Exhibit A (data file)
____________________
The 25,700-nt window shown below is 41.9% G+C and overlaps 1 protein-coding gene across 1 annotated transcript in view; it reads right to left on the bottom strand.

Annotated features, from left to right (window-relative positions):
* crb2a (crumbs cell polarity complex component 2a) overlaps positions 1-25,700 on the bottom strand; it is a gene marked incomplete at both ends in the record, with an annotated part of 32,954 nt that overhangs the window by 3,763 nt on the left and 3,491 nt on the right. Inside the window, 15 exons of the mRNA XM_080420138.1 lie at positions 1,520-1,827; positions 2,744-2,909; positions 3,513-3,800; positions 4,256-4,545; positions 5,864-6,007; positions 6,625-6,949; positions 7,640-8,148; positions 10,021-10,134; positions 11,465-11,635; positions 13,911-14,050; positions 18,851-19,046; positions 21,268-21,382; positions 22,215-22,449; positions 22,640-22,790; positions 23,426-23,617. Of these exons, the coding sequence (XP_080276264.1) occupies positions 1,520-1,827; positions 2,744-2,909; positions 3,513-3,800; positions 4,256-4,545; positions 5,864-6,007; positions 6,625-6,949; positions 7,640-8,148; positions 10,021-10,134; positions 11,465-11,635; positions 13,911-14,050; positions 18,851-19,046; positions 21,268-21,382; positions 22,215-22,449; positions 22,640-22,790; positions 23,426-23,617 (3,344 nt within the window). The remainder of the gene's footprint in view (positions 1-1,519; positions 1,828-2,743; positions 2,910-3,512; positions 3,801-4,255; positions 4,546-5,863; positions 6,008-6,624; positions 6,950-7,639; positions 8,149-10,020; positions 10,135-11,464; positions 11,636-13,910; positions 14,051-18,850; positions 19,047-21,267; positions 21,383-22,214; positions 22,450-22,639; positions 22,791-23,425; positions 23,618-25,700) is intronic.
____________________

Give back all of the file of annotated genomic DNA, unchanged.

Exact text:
The 25,700-nt window shown below is 41.9% G+C and overlaps 1 protein-coding gene across 1 annotated transcript in view; it reads right to left on the bottom strand.

Annotated features, from left to right (window-relative positions):
* crb2a (crumbs cell polarity complex component 2a) overlaps positions 1-25,700 on the bottom strand; it is a gene marked incomplete at both ends in the record, with an annotated part of 32,954 nt that overhangs the window by 3,763 nt on the left and 3,491 nt on the right. Inside the window, 15 exons of the mRNA XM_080420138.1 lie at positions 1,520-1,827; positions 2,744-2,909; positions 3,513-3,800; positions 4,256-4,545; positions 5,864-6,007; positions 6,625-6,949; positions 7,640-8,148; positions 10,021-10,134; positions 11,465-11,635; positions 13,911-14,050; positions 18,851-19,046; positions 21,268-21,382; positions 22,215-22,449; positions 22,640-22,790; positions 23,426-23,617. Of these exons, the coding sequence (XP_080276264.1) occupies positions 1,520-1,827; positions 2,744-2,909; positions 3,513-3,800; positions 4,256-4,545; positions 5,864-6,007; positions 6,625-6,949; positions 7,640-8,148; positions 10,021-10,134; positions 11,465-11,635; positions 13,911-14,050; positions 18,851-19,046; positions 21,268-21,382; positions 22,215-22,449; positions 22,640-22,790; positions 23,426-23,617 (3,344 nt within the window). The remainder of the gene's footprint in view (positions 1-1,519; positions 1,828-2,743; positions 2,910-3,512; positions 3,801-4,255; positions 4,546-5,863; positions 6,008-6,624; positions 6,950-7,639; positions 8,149-10,020; positions 10,135-11,464; positions 11,636-13,910; positions 14,051-18,850; positions 19,047-21,267; positions 21,383-22,214; positions 22,450-22,639; positions 22,791-23,425; positions 23,618-25,700) is intronic.